The Bombing of Khobar Towers
Warnings and Precautions
On November 13, 1995, seven months before the Khobar Towers bombing, a car bomb exploded in the courtyard of the Saudi Arabia National Guard's Office of the Program Manager in Riyadh, killing seven people, including five Americans. The blast, which was estimated to be the equivalent of 200 pounds of TNT, proved that Saudi Arabia was not immune from terrorist attacks.
A spate of terrorist bombings in Bahrain in the months that followed raised further concerns. Explosions at post offices, hotels, restaurants, and shops occurred from December 1995 through March 1996. In one of the restaurant attacks, seven people were killed, and though no Americans were injured in the attacks in Bahrain, American military officials saw these incidents as precursors for further terrorist violence. "My concern was that they were starting to choose places where Americans might frequent," General Schwailer said in Air Force Magazine Online.
In the wake of the Riyadh attack, the Air Force, in conjunction with the CIA, assessed security needs at American facilities in the area. On December 21, 1995, a report on Khobar Towers listed 39 suggestions for improving security at the complex. An Air Force officer in charge of base security also recommended that the perimeter be extended to 400 feet to ensure the safety of the residents in the event of a car-bomb explosion similar to the one that had occurred in Riyadh.
The report stated that flying glass causes most of the injuries when an office building is attacked, so it recommended that all windows be covered with Mylar, a transparent protective tape, which is commonly used in American military buildings around the world.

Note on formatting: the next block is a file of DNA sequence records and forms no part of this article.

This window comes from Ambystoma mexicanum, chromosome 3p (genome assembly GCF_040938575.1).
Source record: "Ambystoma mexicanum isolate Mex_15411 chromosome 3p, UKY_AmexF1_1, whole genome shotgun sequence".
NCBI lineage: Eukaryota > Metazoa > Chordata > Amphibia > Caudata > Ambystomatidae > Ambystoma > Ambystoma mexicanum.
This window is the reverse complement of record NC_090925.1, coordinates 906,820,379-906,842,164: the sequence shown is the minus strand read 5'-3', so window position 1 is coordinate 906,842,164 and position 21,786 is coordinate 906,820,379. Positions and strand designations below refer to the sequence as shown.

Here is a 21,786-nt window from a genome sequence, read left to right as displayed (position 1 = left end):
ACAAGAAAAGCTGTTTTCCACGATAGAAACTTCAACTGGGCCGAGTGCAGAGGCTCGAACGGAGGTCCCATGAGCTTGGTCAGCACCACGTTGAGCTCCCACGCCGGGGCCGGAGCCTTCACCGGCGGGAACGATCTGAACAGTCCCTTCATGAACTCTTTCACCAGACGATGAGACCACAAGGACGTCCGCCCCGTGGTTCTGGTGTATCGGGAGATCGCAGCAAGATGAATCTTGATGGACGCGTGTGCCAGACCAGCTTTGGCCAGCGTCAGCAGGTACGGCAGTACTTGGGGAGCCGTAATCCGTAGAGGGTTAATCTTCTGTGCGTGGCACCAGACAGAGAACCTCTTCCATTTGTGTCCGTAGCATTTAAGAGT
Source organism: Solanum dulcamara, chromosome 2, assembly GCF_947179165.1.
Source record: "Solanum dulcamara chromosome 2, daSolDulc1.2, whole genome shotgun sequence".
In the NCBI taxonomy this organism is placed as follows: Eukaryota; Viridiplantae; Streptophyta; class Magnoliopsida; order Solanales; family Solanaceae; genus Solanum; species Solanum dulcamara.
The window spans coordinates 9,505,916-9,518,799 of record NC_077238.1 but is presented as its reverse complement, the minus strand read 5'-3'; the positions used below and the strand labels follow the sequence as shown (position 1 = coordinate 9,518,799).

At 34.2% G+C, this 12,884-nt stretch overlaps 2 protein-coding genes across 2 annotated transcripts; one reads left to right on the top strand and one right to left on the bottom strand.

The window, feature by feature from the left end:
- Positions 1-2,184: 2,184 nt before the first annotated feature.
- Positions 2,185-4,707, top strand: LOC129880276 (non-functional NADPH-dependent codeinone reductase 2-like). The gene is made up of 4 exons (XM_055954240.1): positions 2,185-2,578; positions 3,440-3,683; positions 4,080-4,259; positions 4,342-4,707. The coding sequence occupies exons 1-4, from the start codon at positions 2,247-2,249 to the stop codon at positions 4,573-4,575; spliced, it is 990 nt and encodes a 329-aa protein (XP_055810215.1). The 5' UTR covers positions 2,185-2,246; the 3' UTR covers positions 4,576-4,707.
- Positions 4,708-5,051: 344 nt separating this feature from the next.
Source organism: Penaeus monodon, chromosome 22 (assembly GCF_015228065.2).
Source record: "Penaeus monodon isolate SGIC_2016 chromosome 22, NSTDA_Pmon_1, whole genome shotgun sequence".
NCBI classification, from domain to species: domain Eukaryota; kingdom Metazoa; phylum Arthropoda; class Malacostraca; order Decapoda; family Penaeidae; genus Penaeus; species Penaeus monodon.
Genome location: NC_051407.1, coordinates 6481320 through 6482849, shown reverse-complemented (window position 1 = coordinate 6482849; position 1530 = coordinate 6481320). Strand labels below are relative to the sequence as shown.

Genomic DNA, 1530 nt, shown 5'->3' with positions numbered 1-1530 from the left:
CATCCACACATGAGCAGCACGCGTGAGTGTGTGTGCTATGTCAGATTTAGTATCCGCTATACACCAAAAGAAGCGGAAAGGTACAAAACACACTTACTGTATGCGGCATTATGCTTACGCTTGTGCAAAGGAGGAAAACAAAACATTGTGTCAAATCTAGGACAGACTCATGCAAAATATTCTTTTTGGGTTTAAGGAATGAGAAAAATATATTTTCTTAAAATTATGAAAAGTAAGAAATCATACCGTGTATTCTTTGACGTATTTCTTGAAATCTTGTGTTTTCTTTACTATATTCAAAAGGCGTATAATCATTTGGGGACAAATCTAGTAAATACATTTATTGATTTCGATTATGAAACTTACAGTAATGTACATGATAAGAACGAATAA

The report concluded that the apartments that faced the perimeter were particularly vulnerable to attack. Servicemen at the Khobar Towers complex were customarily assigned individual rooms. However, these rooms were large enough to accommodate two people, and the report recommended that residents in the perimeter apartments double up with servicemen in the interior apartments.
Inspectors also felt that the foliage along the perimeter fence was too high and dense. The report recommended that the foliage be cut back so that anyone on the perimeter could be clearly seen from inside the complex.
It also recommended an increase in the number of guard posts and more stringent identification checks for people entering the complex.